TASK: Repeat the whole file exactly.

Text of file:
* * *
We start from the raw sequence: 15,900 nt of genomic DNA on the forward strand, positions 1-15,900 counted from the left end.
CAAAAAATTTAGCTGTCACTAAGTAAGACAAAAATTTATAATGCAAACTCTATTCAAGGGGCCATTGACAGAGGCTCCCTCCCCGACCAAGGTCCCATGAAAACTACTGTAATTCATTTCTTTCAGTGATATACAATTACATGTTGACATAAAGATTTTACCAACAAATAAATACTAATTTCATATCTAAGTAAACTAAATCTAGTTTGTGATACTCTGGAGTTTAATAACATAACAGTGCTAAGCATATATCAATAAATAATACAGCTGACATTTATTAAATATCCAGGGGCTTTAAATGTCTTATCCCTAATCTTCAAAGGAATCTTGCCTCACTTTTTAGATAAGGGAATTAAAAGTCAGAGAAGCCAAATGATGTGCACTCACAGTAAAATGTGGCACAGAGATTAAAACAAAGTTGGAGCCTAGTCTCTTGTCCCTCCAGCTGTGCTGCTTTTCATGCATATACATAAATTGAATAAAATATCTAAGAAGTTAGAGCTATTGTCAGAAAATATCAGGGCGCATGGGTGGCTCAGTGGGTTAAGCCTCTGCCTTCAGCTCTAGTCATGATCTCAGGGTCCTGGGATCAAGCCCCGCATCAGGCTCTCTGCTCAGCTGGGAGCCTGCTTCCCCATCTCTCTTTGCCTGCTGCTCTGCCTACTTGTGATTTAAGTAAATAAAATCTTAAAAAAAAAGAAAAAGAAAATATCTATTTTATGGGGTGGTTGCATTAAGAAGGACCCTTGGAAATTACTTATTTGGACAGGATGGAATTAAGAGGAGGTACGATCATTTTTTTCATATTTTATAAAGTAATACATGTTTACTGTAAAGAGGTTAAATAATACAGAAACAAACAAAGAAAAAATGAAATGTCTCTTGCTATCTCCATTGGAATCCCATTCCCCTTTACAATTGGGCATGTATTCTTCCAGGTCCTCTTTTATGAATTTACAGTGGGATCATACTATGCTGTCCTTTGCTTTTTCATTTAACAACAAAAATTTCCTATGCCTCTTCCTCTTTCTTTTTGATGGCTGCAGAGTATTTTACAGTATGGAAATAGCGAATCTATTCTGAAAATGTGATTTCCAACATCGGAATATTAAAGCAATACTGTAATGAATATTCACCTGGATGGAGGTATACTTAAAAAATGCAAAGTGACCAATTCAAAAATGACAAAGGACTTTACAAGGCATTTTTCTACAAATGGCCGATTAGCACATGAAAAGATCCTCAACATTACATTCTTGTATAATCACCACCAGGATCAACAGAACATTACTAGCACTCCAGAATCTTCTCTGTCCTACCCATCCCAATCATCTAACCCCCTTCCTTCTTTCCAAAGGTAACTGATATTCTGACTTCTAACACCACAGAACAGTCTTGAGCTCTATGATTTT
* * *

We start from the raw sequence: 15,900 nt of genomic DNA on the forward strand, positions 1-15,900 counted from the left end.
CAAAAAATTTAGCTGTCACTAAGTAAGACAAAAATTTATAATGCAAACTCTATTCAAGGGGCCATTGACAGAGGCTCCCTCCCCGACCAAGGTCCCATGAAAACTACTGTAATTCATTTCTTTCAGTGATATACAATTACATGTTGACATAAAGATTTTACCAACAAATAAATACTAATTTCATATCTAAGTAAACTAAATCTAGTTTGTGATACTCTGGAGTTTAATAACATAACAGTGCTAAGCATATATCAATAAATAATACAGCTGACATTTATTAAATATCCAGGGGCTTTAAATGTCTTATCCCTAATCTTCAAAGGAATCTTGCCTCACTTTTTAGATAAGGGAATTAAAAGTCAGAGAAGCCAAATGATGTGCACTCACAGTAAAATGTGGCACAGAGATTAAAACAAAGTTGGAGCCTAGTCTCTTGTCCCTCCAGCTGTGCTGCTTTTCATGCATATACATAAATTGAATAAAATATCTAAGAAGTTAGAGCTATTGTCAGAAAATATCAGGGCGCATGGGTGGCTCAGTGGGTTAAGCCTCTGCCTTCAGCTCTAGTCATGATCTCAGGGTCCTGGGATCAAGCCCCGCATCAGGCTCTCTGCTCAGCTGGGAGCCTGCTTCCCCATCTCTCTTTGCCTGCTGCTCTGCCTACTTGTGATTTAAGTAAATAAAATCTTAAAAAAAAAGAAAAAGAAAATATCTATTTTATGGGGTGGTTGCATTAAGAAGGACCCTTGGAAATTACTTATTTGGACAGGATGGAATTAAGAGGAGGTACGATCATTTTTTTCATATTTTATAAAGTAATACATGTTTACTGTAAAGAGGTTAAATAATACAGAAACAAACAAAGAAAAAATGAAATGTCTCTTGCTATCTCCATTGGAATCCCATTCCCCTTTACAATTGGGCATGTATTCTTCCAGGTCCTCTTTTATGAATTTACAGTGGGATCATACTATGCTGTCCTTTGCTTTTTCATTTAACAACAAAAATTTCCTATGCCTCTTCCTCTTTCTTTTTGATGGCTGCAGAGTATTTTACAGTATGGAAATAGCGAATCTATTCTGAAAATGTGATTTCCAACATCGGAATATTAAAGCAATACTGTAATGAATATTCACCTGGATGGAGGTATACTTAAAAAATGCAAAGTGACCAATTCAAAAATGACAAAGGACTTTACAAGGCATTTTTCTACAAATGGCCGATTAGCACATGAAAAGATCCTCAACATTACATTCTTGTATAATCACCACCAGGATCAACAGAACATTACTAGCACTCCAGAATCTTCTCTGTCCTACCCATCCCAATCATCTAACCCCCTTCCTTCTTTCCAAAGGTAACTGATATTCTGACTTCTAACACCACAGAACAGTCTTGAGCTCTATGATTTT